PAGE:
In many of my recent posts, I have focused on injuries and recovery.  I am going to start a new series today on improving speed and agility.  You see, even though I consult with hundreds of clients every year on injuries, I also train many athletes for peak performance who are well athletes seeking to maximize performance and stay injury free.

While I will be the first to admit I may not be the most innovavtive coach out there when it comes to unique drills, I do get great results and have very few of my athletes get hurt.  I believe this stems from a sound understanding of biomechanics/kinesiology as well as understanding how force application affects the body.  It is the application of exercise that makes a great coach “great.”

Getting it “just right” takes an exact formula and this is not a universal formula for athletes, even if they play the same sport.  With that said, they are fundamantal issues I see athletes tend to struggle with or need improvement on such as:

  • Poor running form
  • Inefficient planting and cutting
  • Inability to decelerate quickly and efficiently
  • Difficulty maintaining a low center of gravity
  • Difficulty changing direction quickly

To address these issues, we use certain drills in our speed camps, clinics and athlete performance training.  I thought I would spend the next few blog posts showing you some of the very drills we use to improve performance, reduce or eliminate the weaknesses mentioned above and of course dramatically reduce injury risk.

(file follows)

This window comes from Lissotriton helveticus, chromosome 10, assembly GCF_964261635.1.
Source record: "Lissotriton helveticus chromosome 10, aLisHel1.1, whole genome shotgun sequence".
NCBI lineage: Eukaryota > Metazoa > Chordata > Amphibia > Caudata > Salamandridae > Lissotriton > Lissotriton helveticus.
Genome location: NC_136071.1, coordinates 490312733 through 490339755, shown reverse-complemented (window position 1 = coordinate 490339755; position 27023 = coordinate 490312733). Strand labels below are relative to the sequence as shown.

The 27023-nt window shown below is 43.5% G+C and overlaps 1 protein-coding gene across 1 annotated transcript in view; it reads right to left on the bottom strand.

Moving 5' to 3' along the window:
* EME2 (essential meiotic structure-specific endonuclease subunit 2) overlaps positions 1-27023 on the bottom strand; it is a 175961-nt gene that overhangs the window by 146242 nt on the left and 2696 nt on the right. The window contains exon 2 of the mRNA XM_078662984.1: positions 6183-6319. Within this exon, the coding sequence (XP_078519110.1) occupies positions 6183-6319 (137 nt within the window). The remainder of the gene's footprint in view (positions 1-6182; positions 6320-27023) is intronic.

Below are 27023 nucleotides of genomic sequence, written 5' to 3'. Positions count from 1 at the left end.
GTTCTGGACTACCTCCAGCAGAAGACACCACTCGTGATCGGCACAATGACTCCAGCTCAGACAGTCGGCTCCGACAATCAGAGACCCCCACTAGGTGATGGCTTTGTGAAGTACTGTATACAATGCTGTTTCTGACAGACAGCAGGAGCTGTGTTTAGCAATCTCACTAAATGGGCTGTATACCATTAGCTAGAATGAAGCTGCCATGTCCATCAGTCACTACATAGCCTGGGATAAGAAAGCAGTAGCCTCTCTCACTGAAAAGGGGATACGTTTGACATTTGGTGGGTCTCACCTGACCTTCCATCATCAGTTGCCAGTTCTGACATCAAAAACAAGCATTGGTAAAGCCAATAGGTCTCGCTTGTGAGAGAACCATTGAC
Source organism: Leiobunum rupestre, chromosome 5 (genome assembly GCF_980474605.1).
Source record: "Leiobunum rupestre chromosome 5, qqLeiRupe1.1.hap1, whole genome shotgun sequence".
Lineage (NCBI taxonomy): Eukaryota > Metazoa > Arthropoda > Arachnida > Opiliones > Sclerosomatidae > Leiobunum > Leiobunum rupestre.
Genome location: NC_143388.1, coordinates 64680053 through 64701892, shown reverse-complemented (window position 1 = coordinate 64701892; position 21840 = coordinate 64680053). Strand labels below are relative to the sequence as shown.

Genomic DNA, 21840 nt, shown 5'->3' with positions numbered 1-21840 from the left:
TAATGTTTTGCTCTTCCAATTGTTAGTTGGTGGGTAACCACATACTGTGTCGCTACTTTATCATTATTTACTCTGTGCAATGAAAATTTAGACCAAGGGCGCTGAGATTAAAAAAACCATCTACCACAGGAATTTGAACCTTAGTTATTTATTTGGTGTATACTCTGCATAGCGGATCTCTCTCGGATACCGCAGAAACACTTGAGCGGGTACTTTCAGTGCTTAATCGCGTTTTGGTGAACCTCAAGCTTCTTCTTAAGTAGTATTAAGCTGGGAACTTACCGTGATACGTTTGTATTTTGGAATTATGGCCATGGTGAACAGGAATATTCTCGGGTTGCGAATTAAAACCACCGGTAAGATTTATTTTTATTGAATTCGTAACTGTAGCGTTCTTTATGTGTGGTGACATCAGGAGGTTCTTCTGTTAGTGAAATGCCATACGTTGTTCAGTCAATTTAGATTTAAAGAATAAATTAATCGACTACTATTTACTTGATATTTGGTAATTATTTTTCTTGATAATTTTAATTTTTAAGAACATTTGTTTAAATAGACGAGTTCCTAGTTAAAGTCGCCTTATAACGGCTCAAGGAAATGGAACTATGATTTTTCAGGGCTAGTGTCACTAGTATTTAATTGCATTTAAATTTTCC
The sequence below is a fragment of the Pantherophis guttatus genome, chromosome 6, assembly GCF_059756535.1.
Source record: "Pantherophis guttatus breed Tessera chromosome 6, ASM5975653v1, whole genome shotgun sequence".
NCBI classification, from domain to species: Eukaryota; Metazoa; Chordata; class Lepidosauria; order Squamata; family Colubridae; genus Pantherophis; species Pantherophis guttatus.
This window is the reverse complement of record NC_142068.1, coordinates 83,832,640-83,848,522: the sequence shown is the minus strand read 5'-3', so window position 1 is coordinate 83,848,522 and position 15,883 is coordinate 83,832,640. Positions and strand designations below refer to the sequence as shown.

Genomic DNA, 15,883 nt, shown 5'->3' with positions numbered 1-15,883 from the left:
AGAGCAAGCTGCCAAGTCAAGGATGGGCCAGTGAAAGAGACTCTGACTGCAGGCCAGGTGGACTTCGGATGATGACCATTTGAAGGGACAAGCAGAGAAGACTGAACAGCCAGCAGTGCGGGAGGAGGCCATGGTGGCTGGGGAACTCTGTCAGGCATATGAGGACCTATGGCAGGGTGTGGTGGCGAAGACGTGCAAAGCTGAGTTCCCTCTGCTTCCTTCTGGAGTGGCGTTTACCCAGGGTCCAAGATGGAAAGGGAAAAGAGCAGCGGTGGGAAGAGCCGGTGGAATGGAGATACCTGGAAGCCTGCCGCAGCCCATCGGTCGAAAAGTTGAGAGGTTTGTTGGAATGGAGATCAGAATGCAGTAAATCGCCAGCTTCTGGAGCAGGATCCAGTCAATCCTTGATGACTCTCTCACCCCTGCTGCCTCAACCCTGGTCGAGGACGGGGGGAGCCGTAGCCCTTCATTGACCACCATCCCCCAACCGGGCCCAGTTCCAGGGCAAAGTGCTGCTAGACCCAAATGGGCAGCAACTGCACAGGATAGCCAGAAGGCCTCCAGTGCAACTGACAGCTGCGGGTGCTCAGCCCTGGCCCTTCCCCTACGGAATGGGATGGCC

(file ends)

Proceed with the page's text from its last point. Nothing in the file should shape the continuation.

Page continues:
Repetition is key as we want to fine tune the motor patterns and give the athletes the proper patterns to feed forward in practices and games.  This can only really be accomplished through proper instruction, proper selection of drills and reinforcement of proper form with lots of repetition.

In today’s video, I included a 2 cone figure 8 drill that we used in a 2 hour lacrosse clinic.  It is a realtively simple drill, yet so many athletes struggle to decelerate efficiently, round the cone tightly and then move toward the next cone.  Making large turns reduces speed and often decides who wins on the field.  Learning to stay low and turn properly improves quickness and reduces knee injury risk.

This drill is usually done for 15-30 seconds (2-3 sets) to work on conditioning but allow for enough time to get the repetitions desired.  Start with the cones no more than 10 yards apart and as the skill level and form dictates, move the cones closer to increase the difficulty of the drill.  Be aware that the demand is higher with a shorter distance and you should judge distance based on the athlete’s ability to do the drill properly.

Stay tuned as I will share more videos of drills I use in the coming days and weeks to make you or the athletes you train more effectively.